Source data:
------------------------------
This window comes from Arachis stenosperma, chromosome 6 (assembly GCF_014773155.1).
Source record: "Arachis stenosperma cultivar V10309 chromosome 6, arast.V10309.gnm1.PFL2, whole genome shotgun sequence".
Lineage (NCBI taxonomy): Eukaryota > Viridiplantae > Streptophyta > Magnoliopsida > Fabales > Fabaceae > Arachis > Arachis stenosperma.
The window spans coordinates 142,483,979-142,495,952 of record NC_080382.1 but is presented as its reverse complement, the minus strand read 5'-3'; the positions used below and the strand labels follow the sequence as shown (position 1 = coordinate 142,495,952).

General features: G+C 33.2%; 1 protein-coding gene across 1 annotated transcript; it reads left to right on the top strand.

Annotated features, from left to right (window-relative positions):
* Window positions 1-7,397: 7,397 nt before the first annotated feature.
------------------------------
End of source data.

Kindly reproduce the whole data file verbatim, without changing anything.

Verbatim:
This window comes from Arachis stenosperma, chromosome 6 (assembly GCF_014773155.1).
Source record: "Arachis stenosperma cultivar V10309 chromosome 6, arast.V10309.gnm1.PFL2, whole genome shotgun sequence".
Lineage (NCBI taxonomy): Eukaryota > Viridiplantae > Streptophyta > Magnoliopsida > Fabales > Fabaceae > Arachis > Arachis stenosperma.
The window spans coordinates 142,483,979-142,495,952 of record NC_080382.1 but is presented as its reverse complement, the minus strand read 5'-3'; the positions used below and the strand labels follow the sequence as shown (position 1 = coordinate 142,495,952).

General features: G+C 33.2%; 1 protein-coding gene across 1 annotated transcript; it reads left to right on the top strand.

Annotated features, from left to right (window-relative positions):
* Window positions 1-7,397: 7,397 nt before the first annotated feature.